Set up the problem by representing 68 with 6 ten tiles and 8 one tiles. Then add a – tile. Represent 23 with 2 negative 10 tiles and 3 negative 3 tiles. The negatives are on the back. Next, place the = tile. Pair up +10 and -10 tiles, and + 1 and -1 tiles, and discard. What is left is placed after the = tile. It should be 4 ten tiles and 5 one tiles. the answer is again found by counting.

68 – 23 = 45

Now suppose there are too few tiles of one type to remove. In 71 – 34, the first number is represented by 7 ten tiles and 1 one tile, and the second number is represented by 3 negative ten tiles and 4 negative one tiles. There are too few one tiles to pair up with the negative one tiles. In this case, trade a ten tile in the first number for 10 one tiles. Now, match and discard tiles as before. There should ne 3 ten tiles and 7 one tiles left, indicating the answer is 37.

Multiplication: In multiplication, using only one tiles is adequate. To multiple two numbers, such as 3 X 4, make three piles of four tiles each. Now count the tiles. There should be 12.

3 X 4 = 12

It is just as acceptable to make four piles of three tiles each.

Division: To divide one number, the divisor, into another, the dividend, two parts of the answer are found, the quotient and the remainder. Suppose 5 is divided into 32.


Just as with multiplication, only one tiles are needed. Make 5 piles. Place one tile in each tile, then repeat, until you have too few tiles remaining to add equally. Each pile should have 8 tiles, and there should be 2 tiles remaining.

32/5 = 6 with a remainder of 2.

If you have all of your tiles looking identical, just keep the different denominations separated.

Please leave your comments.

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    • TolovajWordsmith profile image

      Tolovaj Publishing House 

      6 years ago from Ljubljana

      When worked as a teacher I was always saying: respect math, it never lies, math is your friend you can always count on. It is still true.

    • LeopoldBlatt profile image


      7 years ago

      It is so difficult to explain math in text format but you have managed it very well. Nice article, very helpful.

    • Brandi Bush profile image


      7 years ago from Maryland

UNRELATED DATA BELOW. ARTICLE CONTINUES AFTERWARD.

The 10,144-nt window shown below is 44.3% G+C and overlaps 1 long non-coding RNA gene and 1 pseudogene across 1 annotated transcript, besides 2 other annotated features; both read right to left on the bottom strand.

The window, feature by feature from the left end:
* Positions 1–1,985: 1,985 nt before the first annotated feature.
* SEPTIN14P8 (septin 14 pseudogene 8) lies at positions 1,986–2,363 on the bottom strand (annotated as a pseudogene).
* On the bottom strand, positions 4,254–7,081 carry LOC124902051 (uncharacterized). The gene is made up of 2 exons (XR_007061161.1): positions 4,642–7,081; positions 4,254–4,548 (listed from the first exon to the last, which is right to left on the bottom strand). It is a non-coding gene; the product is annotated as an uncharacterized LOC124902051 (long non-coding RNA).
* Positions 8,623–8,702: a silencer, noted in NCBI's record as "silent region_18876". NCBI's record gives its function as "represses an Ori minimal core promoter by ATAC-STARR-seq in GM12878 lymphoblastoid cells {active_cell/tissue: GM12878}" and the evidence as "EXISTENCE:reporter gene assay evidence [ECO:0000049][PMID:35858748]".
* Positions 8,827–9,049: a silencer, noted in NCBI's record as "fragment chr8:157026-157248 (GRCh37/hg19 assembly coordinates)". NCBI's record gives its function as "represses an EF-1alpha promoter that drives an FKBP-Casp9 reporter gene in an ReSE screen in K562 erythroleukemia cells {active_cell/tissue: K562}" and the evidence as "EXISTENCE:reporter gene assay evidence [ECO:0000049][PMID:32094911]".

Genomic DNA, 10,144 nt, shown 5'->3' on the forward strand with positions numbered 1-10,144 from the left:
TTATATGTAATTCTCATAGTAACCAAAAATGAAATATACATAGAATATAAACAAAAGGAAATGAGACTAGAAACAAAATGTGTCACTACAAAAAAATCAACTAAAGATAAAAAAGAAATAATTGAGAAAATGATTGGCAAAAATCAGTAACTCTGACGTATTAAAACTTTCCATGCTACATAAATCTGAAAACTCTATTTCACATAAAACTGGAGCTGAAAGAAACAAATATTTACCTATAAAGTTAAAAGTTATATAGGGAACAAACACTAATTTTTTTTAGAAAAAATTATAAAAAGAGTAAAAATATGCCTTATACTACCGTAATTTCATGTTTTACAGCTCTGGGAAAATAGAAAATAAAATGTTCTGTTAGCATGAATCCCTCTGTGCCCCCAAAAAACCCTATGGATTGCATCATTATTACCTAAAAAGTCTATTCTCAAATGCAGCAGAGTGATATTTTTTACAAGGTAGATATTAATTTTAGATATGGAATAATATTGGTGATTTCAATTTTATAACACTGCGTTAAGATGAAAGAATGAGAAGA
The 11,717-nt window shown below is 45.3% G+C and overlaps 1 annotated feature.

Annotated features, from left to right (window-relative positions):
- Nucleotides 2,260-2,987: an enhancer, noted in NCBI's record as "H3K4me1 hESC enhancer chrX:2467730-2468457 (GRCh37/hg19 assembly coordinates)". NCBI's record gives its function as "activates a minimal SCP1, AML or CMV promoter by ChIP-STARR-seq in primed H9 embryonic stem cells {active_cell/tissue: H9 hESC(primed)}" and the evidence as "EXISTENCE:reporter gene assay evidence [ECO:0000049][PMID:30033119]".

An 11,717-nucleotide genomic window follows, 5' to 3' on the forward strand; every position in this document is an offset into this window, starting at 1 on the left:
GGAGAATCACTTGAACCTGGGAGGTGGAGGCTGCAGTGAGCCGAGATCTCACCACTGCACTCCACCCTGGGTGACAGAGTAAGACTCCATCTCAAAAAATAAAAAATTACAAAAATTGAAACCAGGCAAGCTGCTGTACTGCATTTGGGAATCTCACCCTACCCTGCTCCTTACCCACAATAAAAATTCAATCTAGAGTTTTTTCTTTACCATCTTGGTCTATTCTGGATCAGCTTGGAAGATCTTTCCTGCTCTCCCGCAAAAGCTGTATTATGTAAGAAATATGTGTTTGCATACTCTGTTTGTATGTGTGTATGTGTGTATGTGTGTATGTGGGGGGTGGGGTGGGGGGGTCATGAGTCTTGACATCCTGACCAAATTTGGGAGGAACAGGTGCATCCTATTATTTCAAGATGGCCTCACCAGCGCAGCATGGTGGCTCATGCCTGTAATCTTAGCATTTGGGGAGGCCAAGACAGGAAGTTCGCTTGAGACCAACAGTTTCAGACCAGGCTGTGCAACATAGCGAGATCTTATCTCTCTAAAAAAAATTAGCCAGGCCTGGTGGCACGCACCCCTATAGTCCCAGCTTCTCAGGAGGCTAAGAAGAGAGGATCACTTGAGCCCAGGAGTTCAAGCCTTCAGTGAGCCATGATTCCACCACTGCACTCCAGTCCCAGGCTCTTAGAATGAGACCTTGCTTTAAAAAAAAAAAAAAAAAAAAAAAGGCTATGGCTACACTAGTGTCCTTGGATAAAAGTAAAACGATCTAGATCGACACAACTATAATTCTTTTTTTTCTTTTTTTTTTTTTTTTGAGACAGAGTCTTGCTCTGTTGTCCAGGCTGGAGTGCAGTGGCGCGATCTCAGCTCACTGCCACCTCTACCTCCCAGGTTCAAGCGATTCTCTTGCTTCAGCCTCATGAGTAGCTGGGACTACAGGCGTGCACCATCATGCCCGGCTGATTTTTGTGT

The tiles are a good idea. Manipulatives are very helpful for visual and hands-on learners. Nice lens! :)

      P.S. Thanks for visiting my Gifts for Bigfoot Enthusiasts lens! :)

    • writerkath profile image


      7 years ago

      Stuff like this would have helped me as a kid. :) BTW - followed the link from our connection at RedGage! See? It works! :)

    • BusyMOM LM profile image

      BusyMOM LM 

      7 years ago

      great ideas here! I wish I had had math taught to me in some of the ways you describe.

    • sousababy profile image


      7 years ago

      Oh my goodness, math is just so much better nowadays. I still remember that 12 x 12 is as high as our tables went as a kid. I'd be hard-pressed to tell you what 13 x 13 is - ha! Thank you for sharing such great resources for parents.

    • goo2eyes lm profile image

      goo2eyes lm 

      7 years ago

      i made a multiplication table so it is easy for the kids to memorize.

    • profile image


      7 years ago

      My friends tought their kids math with these types of tiles, but now I know how to make them myself I'll definitely give them a try :) liked, facebooked, +1;ed and pinned...great lens!

    • Elsie Hagley profile image

      Elsie Hagley 

      7 years ago from New Zealand

      This looks very interesting and well explained. I got lost, I think I will continue doing arithmetic the old fashion way,that I learnt in the 1940-50's.

      Thanks for sharing. Blessed